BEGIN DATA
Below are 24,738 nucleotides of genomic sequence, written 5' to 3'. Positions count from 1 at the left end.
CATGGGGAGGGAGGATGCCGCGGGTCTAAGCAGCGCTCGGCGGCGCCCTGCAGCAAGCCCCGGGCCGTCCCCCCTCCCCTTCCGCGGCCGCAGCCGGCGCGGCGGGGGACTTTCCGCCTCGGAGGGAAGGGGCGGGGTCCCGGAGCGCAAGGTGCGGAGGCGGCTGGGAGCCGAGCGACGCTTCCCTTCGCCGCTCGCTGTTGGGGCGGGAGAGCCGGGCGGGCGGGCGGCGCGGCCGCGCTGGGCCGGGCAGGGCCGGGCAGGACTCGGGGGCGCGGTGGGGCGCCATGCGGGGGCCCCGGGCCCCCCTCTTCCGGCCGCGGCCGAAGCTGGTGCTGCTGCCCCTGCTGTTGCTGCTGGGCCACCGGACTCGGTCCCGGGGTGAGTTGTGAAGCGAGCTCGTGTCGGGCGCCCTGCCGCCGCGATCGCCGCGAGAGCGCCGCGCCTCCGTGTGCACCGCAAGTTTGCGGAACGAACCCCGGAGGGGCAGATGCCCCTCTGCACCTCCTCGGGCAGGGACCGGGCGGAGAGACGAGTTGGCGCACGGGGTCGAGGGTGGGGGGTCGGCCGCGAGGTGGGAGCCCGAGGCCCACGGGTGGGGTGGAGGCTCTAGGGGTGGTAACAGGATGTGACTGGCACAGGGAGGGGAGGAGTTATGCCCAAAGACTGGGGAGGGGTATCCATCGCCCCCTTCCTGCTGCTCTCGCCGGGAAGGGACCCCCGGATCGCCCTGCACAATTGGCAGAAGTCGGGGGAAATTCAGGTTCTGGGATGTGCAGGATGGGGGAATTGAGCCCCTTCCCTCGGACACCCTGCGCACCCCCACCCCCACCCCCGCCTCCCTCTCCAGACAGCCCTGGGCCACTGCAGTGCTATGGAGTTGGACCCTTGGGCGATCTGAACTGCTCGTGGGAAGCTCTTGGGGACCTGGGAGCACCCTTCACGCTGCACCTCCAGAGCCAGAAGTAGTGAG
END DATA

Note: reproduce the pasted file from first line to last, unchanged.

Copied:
Below are 24,738 nucleotides of genomic sequence, written 5' to 3'. Positions count from 1 at the left end.
CATGGGGAGGGAGGATGCCGCGGGTCTAAGCAGCGCTCGGCGGCGCCCTGCAGCAAGCCCCGGGCCGTCCCCCCTCCCCTTCCGCGGCCGCAGCCGGCGCGGCGGGGGACTTTCCGCCTCGGAGGGAAGGGGCGGGGTCCCGGAGCGCAAGGTGCGGAGGCGGCTGGGAGCCGAGCGACGCTTCCCTTCGCCGCTCGCTGTTGGGGCGGGAGAGCCGGGCGGGCGGGCGGCGCGGCCGCGCTGGGCCGGGCAGGGCCGGGCAGGACTCGGGGGCGCGGTGGGGCGCCATGCGGGGGCCCCGGGCCCCCCTCTTCCGGCCGCGGCCGAAGCTGGTGCTGCTGCCCCTGCTGTTGCTGCTGGGCCACCGGACTCGGTCCCGGGGTGAGTTGTGAAGCGAGCTCGTGTCGGGCGCCCTGCCGCCGCGATCGCCGCGAGAGCGCCGCGCCTCCGTGTGCACCGCAAGTTTGCGGAACGAACCCCGGAGGGGCAGATGCCCCTCTGCACCTCCTCGGGCAGGGACCGGGCGGAGAGACGAGTTGGCGCACGGGGTCGAGGGTGGGGGGTCGGCCGCGAGGTGGGAGCCCGAGGCCCACGGGTGGGGTGGAGGCTCTAGGGGTGGTAACAGGATGTGACTGGCACAGGGAGGGGAGGAGTTATGCCCAAAGACTGGGGAGGGGTATCCATCGCCCCCTTCCTGCTGCTCTCGCCGGGAAGGGACCCCCGGATCGCCCTGCACAATTGGCAGAAGTCGGGGGAAATTCAGGTTCTGGGATGTGCAGGATGGGGGAATTGAGCCCCTTCCCTCGGACACCCTGCGCACCCCCACCCCCACCCCCGCCTCCCTCTCCAGACAGCCCTGGGCCACTGCAGTGCTATGGAGTTGGACCCTTGGGCGATCTGAACTGCTCGTGGGAAGCTCTTGGGGACCTGGGAGCACCCTTCACGCTGCACCTCCAGAGCCAGAAGTAGTGAG